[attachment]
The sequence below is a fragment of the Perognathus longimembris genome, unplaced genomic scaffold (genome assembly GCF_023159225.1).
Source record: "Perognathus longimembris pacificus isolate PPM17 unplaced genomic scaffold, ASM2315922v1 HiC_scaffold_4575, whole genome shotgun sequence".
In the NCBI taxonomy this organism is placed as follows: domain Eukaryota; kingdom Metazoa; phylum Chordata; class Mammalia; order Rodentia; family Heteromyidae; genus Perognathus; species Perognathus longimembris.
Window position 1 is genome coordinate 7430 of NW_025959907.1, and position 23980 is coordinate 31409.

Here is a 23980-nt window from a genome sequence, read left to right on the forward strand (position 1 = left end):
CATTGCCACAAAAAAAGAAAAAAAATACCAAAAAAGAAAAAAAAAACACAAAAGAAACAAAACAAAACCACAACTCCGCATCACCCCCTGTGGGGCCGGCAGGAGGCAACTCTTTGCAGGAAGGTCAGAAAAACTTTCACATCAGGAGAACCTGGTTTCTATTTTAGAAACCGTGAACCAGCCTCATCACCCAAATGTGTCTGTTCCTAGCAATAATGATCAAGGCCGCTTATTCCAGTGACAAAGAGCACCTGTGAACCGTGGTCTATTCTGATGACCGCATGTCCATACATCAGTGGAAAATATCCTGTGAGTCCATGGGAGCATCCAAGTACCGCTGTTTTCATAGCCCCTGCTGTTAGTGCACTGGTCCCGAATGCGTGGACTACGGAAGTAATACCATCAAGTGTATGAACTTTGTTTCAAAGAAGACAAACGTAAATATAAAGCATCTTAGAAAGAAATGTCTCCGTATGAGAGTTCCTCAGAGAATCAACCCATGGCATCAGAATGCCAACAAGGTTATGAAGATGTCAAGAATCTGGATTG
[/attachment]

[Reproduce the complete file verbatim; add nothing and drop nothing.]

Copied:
The sequence below is a fragment of the Perognathus longimembris genome, unplaced genomic scaffold (genome assembly GCF_023159225.1).
Source record: "Perognathus longimembris pacificus isolate PPM17 unplaced genomic scaffold, ASM2315922v1 HiC_scaffold_4575, whole genome shotgun sequence".
In the NCBI taxonomy this organism is placed as follows: domain Eukaryota; kingdom Metazoa; phylum Chordata; class Mammalia; order Rodentia; family Heteromyidae; genus Perognathus; species Perognathus longimembris.
Window position 1 is genome coordinate 7430 of NW_025959907.1, and position 23980 is coordinate 31409.

Here is a 23980-nt window from a genome sequence, read left to right on the forward strand (position 1 = left end):
CATTGCCACAAAAAAAGAAAAAAAATACCAAAAAAGAAAAAAAAAACACAAAAGAAACAAAACAAAACCACAACTCCGCATCACCCCCTGTGGGGCCGGCAGGAGGCAACTCTTTGCAGGAAGGTCAGAAAAACTTTCACATCAGGAGAACCTGGTTTCTATTTTAGAAACCGTGAACCAGCCTCATCACCCAAATGTGTCTGTTCCTAGCAATAATGATCAAGGCCGCTTATTCCAGTGACAAAGAGCACCTGTGAACCGTGGTCTATTCTGATGACCGCATGTCCATACATCAGTGGAAAATATCCTGTGAGTCCATGGGAGCATCCAAGTACCGCTGTTTTCATAGCCCCTGCTGTTAGTGCACTGGTCCCGAATGCGTGGACTACGGAAGTAATACCATCAAGTGTATGAACTTTGTTTCAAAGAAGACAAACGTAAATATAAAGCATCTTAGAAAGAAATGTCTCCGTATGAGAGTTCCTCAGAGAATCAACCCATGGCATCAGAATGCCAACAAGGTTATGAAGATGTCAAGAATCTGGATTG